MINNEAPOLIS (AP) - A Minnesota mother says her 15-year-old son killed himself after months of being bullied and assaulted, and that school staff didn't do enough to support the boy, who had mental health issues and learning disabilities.
Faith Elsharkawy said she can't be certain that her son Jacob LeTourneau-Elsharkawy, who was a freshman at Chisago Lakes High School, was bullied because her family is Muslim, but she notes the bullying began when he was in 8th grade, after she started wearing a hijab.
She is certain the bullying led Jacob to hang himself on April 29.
"There's no doubt in my mind that (bullying) caused it," she said.
The Council on American-Islamic Relations' state chapter on Tuesday alleged that Jacob was bullied because of his faith and called on the state and federal Departments of Education to investigate. The group's executive director, Jaylani Hussein, said the family is exploring legal options, including possibly suing the school for negligence.
The school district disputes the group's claims.
"CAIR-Minnesota has publicly alleged that a student who committed suicide was bullied because of his faith and that the bullying resulted in concussions and contusions. These inflammatory and offensive allegations are untrue," Superintendent Dean Jennissen said in a statement. He said the district couldn't comment on specific students, but that the district investigates any allegation of bullying and takes action when it's verified.
Elsharkawy, who is white, said she and her two children converted to Islam after she married an Egyptian man. She said the family moved to the Taylors Falls area a few years ago and didn't outwardly express their Muslim faith at first as they tried to fit in.
She said the bullying began when Jacob was in 8th grade. She said he was assaulted twice that year, including once when he was pushed into a metal door frame and suffered a fractured collarbone. She said the students involved in each assault were suspended.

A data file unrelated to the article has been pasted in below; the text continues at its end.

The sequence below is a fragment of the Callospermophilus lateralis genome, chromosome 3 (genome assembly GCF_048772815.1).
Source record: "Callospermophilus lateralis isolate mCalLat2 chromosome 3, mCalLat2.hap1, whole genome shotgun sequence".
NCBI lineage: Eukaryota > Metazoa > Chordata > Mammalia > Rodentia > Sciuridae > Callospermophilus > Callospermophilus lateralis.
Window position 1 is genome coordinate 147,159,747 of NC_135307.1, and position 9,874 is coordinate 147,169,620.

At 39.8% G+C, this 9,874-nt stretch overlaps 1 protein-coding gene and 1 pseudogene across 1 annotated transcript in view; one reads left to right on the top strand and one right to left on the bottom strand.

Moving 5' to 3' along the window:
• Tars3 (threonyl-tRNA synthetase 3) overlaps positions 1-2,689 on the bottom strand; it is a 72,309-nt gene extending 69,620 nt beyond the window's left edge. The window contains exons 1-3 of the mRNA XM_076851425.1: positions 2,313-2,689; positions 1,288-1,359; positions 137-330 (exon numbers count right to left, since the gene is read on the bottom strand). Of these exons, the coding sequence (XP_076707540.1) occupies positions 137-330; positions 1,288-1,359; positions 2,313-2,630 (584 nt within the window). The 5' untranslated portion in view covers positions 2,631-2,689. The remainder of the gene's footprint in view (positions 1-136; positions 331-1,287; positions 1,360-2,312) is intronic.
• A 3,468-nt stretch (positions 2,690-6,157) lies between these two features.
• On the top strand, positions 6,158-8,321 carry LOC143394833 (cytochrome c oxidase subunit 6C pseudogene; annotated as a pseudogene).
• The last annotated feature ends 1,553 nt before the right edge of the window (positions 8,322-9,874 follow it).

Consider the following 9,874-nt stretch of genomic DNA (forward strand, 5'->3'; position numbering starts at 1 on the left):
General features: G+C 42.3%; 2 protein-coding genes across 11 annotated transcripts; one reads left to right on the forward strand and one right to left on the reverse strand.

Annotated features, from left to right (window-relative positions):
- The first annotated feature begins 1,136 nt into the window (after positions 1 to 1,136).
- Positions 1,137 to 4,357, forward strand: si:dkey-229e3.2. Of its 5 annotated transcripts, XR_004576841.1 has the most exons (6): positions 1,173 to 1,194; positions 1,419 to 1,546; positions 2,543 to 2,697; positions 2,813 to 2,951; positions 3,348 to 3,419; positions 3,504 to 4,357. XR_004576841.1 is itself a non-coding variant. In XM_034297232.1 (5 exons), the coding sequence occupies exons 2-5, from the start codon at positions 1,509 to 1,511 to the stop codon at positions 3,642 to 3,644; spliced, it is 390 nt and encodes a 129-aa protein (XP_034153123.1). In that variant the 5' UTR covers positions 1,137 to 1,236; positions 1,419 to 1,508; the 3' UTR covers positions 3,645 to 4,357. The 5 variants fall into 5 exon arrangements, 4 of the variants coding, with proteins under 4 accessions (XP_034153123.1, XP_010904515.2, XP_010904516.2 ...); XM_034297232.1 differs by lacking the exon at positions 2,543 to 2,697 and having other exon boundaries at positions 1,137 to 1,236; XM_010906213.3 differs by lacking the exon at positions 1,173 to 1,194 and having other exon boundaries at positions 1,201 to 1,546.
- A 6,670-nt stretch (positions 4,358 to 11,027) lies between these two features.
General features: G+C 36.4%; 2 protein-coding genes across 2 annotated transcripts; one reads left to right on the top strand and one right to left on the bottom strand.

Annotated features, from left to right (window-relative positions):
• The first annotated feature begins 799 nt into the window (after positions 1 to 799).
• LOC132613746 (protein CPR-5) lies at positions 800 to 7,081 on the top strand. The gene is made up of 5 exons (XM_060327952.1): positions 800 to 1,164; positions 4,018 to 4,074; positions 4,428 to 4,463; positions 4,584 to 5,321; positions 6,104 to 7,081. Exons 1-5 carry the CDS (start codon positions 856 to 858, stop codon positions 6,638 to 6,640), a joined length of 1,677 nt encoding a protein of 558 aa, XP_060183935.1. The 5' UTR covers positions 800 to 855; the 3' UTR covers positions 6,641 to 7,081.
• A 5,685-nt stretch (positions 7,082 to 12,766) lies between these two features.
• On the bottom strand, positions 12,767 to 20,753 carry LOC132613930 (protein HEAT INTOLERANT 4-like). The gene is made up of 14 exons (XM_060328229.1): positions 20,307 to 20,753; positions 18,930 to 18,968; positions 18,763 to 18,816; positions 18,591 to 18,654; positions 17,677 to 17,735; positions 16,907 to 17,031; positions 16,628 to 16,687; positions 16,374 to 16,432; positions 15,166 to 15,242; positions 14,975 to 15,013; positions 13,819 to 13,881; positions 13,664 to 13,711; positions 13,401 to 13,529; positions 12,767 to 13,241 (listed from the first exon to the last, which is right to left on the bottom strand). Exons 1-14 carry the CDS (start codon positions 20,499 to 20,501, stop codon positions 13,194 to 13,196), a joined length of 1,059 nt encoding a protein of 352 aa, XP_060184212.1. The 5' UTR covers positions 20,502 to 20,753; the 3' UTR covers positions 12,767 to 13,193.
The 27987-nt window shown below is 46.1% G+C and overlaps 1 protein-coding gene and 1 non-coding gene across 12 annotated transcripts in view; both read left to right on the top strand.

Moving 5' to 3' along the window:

Jennissen said he wasn't aware of an incident involving a broken bone and he couldn't confirm whether students were suspended. He said the district has repeatedly offered to meet with the family to discuss their concerns and get more information.
Elsharkawy said the bullying continued in high school, culminating in a November assault on a school bus in which Jacob suffered multiple contusions and a head injury. Jacob, who struggled with anxiety, ADHD and learning disabilities, began having panic attacks after the assault and was afraid to go to school, his mother said.
Elsharkawy said that at one point, an administrator told the family Jacob was being picked on because he was "different." He was on an individualized education program, meant to accommodate his needs, but Elsharkawy claims he was being wrongly penalized for what she said were minor infractions. Jennissen couldn't comment on that claim.
Elsharkawy said the bullying, fear and lack of support was just too much for her son.
"He couldn't take it," she said. "I tried everything in my power to get it to change at the school, but I guess one voice just wasn't enough. I want changes to be made ... to protect other students."
Among those changes, Elsharkawy said schools must have zero tolerance for bullying and teachers and staff need to follow individualized plans for students with special needs, who often can't advocate for themselves.